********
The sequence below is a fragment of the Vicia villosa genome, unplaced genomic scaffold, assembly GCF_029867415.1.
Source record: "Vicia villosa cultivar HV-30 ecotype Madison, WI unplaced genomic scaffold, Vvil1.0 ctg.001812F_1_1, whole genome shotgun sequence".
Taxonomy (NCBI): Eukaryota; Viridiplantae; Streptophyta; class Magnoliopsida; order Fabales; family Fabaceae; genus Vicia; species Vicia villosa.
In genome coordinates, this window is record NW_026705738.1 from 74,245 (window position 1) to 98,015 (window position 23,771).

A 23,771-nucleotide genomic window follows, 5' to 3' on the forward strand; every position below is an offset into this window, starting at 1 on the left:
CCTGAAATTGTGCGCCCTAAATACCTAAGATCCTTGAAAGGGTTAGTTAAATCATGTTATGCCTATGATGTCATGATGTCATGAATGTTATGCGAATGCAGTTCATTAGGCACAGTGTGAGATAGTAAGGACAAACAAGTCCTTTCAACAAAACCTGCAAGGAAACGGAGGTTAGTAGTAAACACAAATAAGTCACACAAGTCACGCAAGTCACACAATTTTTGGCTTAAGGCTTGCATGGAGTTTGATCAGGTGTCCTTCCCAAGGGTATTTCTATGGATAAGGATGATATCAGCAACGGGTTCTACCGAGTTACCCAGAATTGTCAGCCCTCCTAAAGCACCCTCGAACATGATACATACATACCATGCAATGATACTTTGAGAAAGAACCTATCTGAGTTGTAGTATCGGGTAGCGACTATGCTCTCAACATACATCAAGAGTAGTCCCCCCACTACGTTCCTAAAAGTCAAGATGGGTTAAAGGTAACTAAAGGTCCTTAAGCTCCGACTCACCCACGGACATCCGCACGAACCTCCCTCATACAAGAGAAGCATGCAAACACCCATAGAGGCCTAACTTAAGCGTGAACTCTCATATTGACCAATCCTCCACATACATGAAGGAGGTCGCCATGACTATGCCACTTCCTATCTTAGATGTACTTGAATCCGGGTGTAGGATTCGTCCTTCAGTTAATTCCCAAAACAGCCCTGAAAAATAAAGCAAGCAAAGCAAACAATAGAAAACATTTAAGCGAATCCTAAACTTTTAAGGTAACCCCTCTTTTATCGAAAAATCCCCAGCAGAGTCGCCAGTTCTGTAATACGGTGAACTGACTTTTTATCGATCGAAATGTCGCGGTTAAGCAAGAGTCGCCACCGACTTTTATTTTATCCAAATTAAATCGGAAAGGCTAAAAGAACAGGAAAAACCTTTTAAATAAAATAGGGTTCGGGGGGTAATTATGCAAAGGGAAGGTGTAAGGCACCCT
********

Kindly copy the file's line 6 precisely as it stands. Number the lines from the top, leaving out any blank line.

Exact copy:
CCTGAAATTGTGCGCCCTAAATACCTAAGATCCTTGAAAGGGTTAGTTAAATCATGTTATGCCTATGATGTCATGATGTCATGAATGTTATGCGAATGCAGTTCATTAGGCACAGTGTGAGATAGTAAGGACAAACAAGTCCTTTCAACAAAACCTGCAAGGAAACGGAGGTTAGTAGTAAACACAAATAAGTCACACAAGTCACGCAAGTCACACAATTTTTGGCTTAAGGCTTGCATGGAGTTTGATCAGGTGTCCTTCCCAAGGGTATTTCTATGGATAAGGATGATATCAGCAACGGGTTCTACCGAGTTACCCAGAATTGTCAGCCCTCCTAAAGCACCCTCGAACATGATACATACATACCATGCAATGATACTTTGAGAAAGAACCTATCTGAGTTGTAGTATCGGGTAGCGACTATGCTCTCAACATACATCAAGAGTAGTCCCCCCACTACGTTCCTAAAAGTCAAGATGGGTTAAAGGTAACTAAAGGTCCTTAAGCTCCGACTCACCCACGGACATCCGCACGAACCTCCCTCATACAAGAGAAGCATGCAAACACCCATAGAGGCCTAACTTAAGCGTGAACTCTCATATTGACCAATCCTCCACATACATGAAGGAGGTCGCCATGACTATGCCACTTCCTATCTTAGATGTACTTGAATCCGGGTGTAGGATTCGTCCTTCAGTTAATTCCCAAAACAGCCCTGAAAAATAAAGCAAGCAAAGCAAACAATAGAAAACATTTAAGCGAATCCTAAACTTTTAAGGTAACCCCTCTTTTATCGAAAAATCCCCAGCAGAGTCGCCAGTTCTGTAATACGGTGAACTGACTTTTTATCGATCGAAATGTCGCGGTTAAGCAAGAGTCGCCACCGACTTTTATTTTATCCAAATTAAATCGGAAAGGCTAAAAGAACAGGAAAAACCTTTTAAATAAAATAGGGTTCGGGGGGTAATTATGCAAAGGGAAGGTGTAAGGCACCCT